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Inspection system 'fails in key areas'

Government inspectors spend too much time hunting for failure and churning out "meaningless" statistics, according to a report commissioned by the largest private contractor in the inspection field.

The report, published by CfBT Education Services, suggests that the Office for Standards in Education is failing in key areas of its remit. Parents are marginalised, the reports are full of jargon and OFSTED is dangerously undermined by appearing politically partisan.

The criticisms come days before next week's annual report from the chief inspector, Chris Woodhead.

For the first time, this will list the "OFSTED Oscars", the best-performing schools in the country. But it is also expected to continue Mr Woodhead's high-profile campaign against incompetent teachers.

OFSTED has recently concluded that there are some 15,000 staff in the state system who, ideally, should be removed. This is an extrapolation from the number of unsatisfactory lessons seen so far.

The CfBT report makes wide-ranging suggestions for improvement, including the abolition of the tight four-year inspection schedule. This, says the author Mike Douse, an educationist who is not associated with CfBT, should be replaced by a 10-year cycle for full inspections backed up with self-evaluation and regular but brief visits.

Mr Douse is particularly critical of the inspections carried out among private schools which, he writes, are often "exercises in mutual admiration". He recommends that the independent schools be subject to visits from OFSTED.

"The only real justification for inspecting every school is if, as a rule, the school's performance is improved as a result," said Neil McIntosh, chief executive of CfBT.

"We believe that inspection can deliver this but accept that considerable changes are needed."

The report says that the inspectorate should be seen as politically independent.

It states: "Very many still believe that OFSTED's inspections are punitive Government exercises against the teaching profession, and the reports little more than vehicles for reinforcing Government dogma. If this remains widespread, their value and validity as useful agents in stimulating the process of growth in schools will be vastly diminished.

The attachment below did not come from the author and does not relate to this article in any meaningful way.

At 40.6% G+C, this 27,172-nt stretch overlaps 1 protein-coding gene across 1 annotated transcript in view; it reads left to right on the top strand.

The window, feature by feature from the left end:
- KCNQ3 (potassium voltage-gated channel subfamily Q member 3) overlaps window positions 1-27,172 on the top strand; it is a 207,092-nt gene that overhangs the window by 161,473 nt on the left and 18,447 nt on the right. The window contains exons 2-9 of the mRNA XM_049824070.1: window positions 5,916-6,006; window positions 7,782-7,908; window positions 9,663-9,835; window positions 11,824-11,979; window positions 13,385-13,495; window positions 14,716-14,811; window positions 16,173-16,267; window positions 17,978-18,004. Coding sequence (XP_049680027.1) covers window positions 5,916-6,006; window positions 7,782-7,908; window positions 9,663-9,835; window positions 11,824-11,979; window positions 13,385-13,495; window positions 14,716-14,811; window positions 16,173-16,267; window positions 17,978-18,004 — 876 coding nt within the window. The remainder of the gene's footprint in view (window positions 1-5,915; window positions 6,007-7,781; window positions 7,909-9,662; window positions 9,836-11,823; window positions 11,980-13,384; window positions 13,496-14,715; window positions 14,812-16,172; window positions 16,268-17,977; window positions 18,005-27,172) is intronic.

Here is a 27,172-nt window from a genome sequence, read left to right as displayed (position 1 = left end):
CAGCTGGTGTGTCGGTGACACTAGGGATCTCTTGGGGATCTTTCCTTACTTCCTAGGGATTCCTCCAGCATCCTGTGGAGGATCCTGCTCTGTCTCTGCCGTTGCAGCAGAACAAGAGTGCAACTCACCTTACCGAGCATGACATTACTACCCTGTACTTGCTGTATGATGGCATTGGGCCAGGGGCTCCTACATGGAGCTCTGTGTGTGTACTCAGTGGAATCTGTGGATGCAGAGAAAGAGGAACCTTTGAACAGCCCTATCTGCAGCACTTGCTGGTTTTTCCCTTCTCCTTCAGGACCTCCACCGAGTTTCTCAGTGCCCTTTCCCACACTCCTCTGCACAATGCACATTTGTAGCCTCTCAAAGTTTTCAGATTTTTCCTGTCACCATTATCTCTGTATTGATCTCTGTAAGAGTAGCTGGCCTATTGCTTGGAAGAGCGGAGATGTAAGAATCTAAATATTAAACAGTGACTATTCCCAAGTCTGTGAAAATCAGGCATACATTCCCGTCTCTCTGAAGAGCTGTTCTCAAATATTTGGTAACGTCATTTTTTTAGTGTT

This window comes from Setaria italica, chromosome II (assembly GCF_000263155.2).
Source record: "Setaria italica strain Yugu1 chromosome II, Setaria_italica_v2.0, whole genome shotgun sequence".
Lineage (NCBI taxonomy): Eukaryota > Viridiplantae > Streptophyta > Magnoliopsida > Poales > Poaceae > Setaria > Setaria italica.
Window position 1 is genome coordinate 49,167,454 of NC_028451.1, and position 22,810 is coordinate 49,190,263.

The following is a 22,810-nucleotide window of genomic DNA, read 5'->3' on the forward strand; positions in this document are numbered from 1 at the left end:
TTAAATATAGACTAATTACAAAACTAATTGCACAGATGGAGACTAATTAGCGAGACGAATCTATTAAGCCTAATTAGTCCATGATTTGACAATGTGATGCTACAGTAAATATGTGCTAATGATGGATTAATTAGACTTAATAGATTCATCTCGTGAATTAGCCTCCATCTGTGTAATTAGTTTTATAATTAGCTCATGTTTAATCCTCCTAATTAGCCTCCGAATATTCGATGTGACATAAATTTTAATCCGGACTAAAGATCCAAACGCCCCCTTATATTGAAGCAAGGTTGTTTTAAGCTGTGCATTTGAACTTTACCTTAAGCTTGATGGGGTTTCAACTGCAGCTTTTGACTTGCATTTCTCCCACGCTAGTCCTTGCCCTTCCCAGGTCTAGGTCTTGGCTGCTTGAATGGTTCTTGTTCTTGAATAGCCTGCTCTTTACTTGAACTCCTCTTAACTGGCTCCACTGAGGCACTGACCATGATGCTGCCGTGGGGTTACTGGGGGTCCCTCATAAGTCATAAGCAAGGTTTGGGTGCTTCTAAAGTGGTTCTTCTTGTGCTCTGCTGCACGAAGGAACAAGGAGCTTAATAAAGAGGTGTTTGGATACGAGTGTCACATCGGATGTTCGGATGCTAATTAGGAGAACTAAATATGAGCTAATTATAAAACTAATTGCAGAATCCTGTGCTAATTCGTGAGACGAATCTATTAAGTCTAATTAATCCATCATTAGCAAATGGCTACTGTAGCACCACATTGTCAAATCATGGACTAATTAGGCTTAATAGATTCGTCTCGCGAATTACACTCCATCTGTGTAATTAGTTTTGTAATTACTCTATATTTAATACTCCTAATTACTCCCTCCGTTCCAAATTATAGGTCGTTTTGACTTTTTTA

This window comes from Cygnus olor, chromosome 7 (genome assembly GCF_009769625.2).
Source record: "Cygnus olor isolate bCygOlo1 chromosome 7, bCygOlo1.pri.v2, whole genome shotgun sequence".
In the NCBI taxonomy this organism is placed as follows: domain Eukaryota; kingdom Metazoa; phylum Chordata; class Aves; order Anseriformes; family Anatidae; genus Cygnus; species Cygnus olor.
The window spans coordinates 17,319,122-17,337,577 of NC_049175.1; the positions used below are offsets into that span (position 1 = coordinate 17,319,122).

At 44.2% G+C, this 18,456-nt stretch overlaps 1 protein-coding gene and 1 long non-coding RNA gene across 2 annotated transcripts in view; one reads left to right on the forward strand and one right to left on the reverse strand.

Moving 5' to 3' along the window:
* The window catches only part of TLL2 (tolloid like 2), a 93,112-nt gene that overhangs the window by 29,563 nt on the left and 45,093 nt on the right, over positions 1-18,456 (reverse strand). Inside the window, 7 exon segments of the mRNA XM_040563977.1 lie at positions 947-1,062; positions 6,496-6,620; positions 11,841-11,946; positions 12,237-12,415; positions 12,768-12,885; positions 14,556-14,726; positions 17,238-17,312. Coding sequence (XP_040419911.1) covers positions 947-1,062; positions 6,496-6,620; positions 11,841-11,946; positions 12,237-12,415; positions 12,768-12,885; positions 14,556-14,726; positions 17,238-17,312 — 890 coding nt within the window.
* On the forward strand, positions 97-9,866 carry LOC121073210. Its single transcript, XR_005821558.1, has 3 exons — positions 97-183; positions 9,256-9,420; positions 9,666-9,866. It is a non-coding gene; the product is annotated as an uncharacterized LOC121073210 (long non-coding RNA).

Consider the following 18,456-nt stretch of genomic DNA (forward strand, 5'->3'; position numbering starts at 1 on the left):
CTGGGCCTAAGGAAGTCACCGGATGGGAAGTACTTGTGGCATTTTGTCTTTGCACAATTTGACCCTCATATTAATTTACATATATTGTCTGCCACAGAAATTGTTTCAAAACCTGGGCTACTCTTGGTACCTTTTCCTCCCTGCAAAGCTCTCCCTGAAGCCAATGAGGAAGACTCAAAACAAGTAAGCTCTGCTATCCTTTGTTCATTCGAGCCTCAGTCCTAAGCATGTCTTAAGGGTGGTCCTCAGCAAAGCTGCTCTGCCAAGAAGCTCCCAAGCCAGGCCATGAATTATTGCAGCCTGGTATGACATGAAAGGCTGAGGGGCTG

"While many OFSTED publications are sound, their potential for influence depends upon OFSTED being ideologically objective and also manifestly appearing so. Currently, the process engenders quite disproportionate anxiety and mistrust."

It says that the location and labelling of failure plays too great a part, at present. Using inspection to manage teacher's quality and performance is wrong, and undermines a school's leadership.

Next month OFSTED will announce plans for identifying the best and worst teachers during inspections.

The author also criticises the way statistics are used in reports which ranges from the "virtually meaningless to the downright misleading".

Parents, says the report, still play little part in the system. "If facilitating parental choice was meant to be the paramount OFSTED objective, then clearly the costly experiment has failed. There is little evidence that the inspection has strengthened anything beyond cosmetic parental involvement. Communicating useful information to parents has been neither the driving force nor the concrete consequence."

It says that the jargon-ridden reports are at odds with the Citizen's Charter and are of little value to parents. Even local newspaper accounts, it says, can be misleading, influenced by unduly positive press releases from the schools.

Of the recommendation that OFSTED inspect independent schools, the report says: "The peripheral and peculiar participation of non-government schools in the inspection process is both delicate and anomalous. There are many dubious non-government schools concerning which, it is submitted, the community requires better information and prospective parents deserve fair warning. "

The report also criticises the use of lay inspectors. "Lay inspectors, although valuable, are not the sort of people at first envisaged. Often regarded as a kind of token or talisperson, the lay inspectors certainly do not reflect the views of local school communities. Nor are they generally small business people or artisans. Rather they tend to be professionals and are often rather closer to the system than originally intended."

A spokeswoman from OFSTED disputed any implication that it is not concerned with raising standards. The Office, she said, operates as the law requires it to do.

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